Sleep & performance

Although we know exercising regularly and eating well is the key to feeling great and looking good, we overlook or see that our sleep and quality of sleep is a contributing factor to how we feel and how we look.

When we’re keeping fit, we don’t consciously think about or consider how our sleep impacts our performance: we know that sleeping helps repair the cells, rebuild muscles and rests our brains ready for the next day. If sleep is poor, our performance will dramatically be affected. Just like calories fuel the body, sleep provides us with energy so we get to perform at our best.

Sleep is the most important element of our lives and lifestyles. Without the right amount of sleep and making sure our sleeping patterns are consistent, we will deprive ourselves of sleep. Being sleep deprived will have an impact on our hormone levels, which can  affect the thyroid, the adrenal glands. It will also affect our appetite, our mood and how we think and feel.

  • We must commit to a consistent sleep routine;
  • We must also make sleep a priority. We should go to bed at the same time every night and try to stick to the routine;
  • Cut out refined sugar snacks and grains before bed. They raise blood sugar and create a hypoglycaemia that can wake us up, stopping us from getting back to sleep;
  • Switch off mobile phones well before bed time and turning off our electronic devices at least an hour before bed time.

The more rested we are, mentally the better we will perform; not just when it comes to exercise, but in life too.

6 Oct, 2017

6 thoughts on “Sleep & performance

  1. Yes, I am all too well aware of the sleep factor seeing as I’m definitely not able to get enough of it.

    On top of everything else that disturbs my sleep, I happen to have sleep Apnea, which means I have to use the machine that I can’t use all the time because it bothers my girlfriend.

    Usually I end up walking around in a daze through the day, almost like I have narcolepsy which isn’t good when you’re doing things like driving an SUV.

    It’s just another vivid reminder of how little consideration I get for my needs, when it’s so very important for my mental health.

    I’m sure it would be very helpful for me to be able to get a good night’s sleep more often. These are the times I’m reminded of why it is that my living alone may actually be a good thing!

    1. Thanks Randy. I tend to put sleep first more than anything because without a good night’s sleep it’s almost impossible to function normally.

      In your case, it’s even more important because you deal with sleep apnea that you not only sleep, but use the machine that keeps you breathing normally; whilst you’re asleep.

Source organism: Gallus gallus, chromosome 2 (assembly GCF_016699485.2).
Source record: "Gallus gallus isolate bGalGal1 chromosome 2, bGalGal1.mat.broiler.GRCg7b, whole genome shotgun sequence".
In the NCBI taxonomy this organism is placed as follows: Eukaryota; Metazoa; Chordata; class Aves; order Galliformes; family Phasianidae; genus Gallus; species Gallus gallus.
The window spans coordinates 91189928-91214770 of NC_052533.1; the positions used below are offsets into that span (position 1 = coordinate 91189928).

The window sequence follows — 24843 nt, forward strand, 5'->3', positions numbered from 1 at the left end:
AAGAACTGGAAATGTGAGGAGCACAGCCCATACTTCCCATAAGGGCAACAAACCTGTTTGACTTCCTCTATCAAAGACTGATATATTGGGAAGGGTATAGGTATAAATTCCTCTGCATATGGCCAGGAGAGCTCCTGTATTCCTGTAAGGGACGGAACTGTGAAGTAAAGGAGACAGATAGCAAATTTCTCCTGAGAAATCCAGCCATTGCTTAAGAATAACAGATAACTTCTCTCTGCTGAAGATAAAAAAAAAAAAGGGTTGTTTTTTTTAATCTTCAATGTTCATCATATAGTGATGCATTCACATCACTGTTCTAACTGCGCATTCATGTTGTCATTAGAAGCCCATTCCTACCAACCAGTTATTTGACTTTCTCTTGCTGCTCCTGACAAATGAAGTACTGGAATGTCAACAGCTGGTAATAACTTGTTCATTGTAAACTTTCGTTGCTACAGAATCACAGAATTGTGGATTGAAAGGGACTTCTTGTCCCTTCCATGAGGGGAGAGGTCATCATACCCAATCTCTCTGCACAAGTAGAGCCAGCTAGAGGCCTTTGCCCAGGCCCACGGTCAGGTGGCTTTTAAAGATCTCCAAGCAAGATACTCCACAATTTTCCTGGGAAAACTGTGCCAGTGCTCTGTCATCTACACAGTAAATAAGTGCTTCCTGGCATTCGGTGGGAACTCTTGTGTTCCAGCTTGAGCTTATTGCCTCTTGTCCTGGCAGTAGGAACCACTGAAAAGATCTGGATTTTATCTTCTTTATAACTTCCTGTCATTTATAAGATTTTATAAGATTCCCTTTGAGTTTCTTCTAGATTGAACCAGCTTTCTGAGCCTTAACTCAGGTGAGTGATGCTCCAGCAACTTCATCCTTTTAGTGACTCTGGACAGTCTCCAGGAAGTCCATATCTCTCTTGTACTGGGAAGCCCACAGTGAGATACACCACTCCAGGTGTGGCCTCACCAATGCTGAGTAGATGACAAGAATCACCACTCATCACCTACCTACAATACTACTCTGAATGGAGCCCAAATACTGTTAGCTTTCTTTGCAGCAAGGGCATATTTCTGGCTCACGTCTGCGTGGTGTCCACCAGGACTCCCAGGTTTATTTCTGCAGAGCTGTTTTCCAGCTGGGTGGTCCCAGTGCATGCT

There is no easy way to say this Randy, but regardless of whether the machine you have to use bothers your girlfriend, your health needs to come first. I would say that to anyone in the same position.

      It concerns me that you don’t get to use your machine and yet you clearly need it.

  2. I know how important it is to sleep and I try to make sure I get a good nights sleep but I rarely do. I get to sleep like a light switch, but invariably wake up and find it hard to get back to sleep.

    I clear my head, but when I wake up it’s buzzing. There is so much going on with family and work there is always something on my mind to keep me awake.

    1. The unconscious mind is the part of the mind we don’t always have access to and even if we do wake up, it’s coming from our unconscious even if we don’t know why.

      working it all out is hard. But it’s got to be done if we’re going to stay asleep. Of course age also has a lot to do with it.

      We sleep more when we’re younger, but carry less in the way of issues; primarily because it’s our parents that carry the flack.

  3. Yes, this seems to be overlooked a lot. All throughout my life, even as a toddler I slept a lot and never knew why.

    As I’m pursuing this very difficult diagnosis, my doctor told me my disability will cause immense exhaustion because of the muscle disorder. My muscles are very much smaller and lack tone more than the average body, so I sleep a lot.

    It’s pretty frustrating, because there’s so much that doesn’t get done as a result of it. Just going to the store for shopping or driving to a doctor appointment can be tiring.

    I have to push myself to do the simplest tasks.

    1. Thanks Bonnie. Yes, although you sleep a lot it must be very exhausting trying to sleep normally when you’re dealing with a muscle disorder. I appreciate and understand why you tire easily during the day, just trying to work a short distance can leave you fatigued as you say.

      I feel for you. The Cerebral Palsy scenario can also bring about similar issues, particularly for those dealing with moderate to severe symptoms. Not easy times. I’m here for you.

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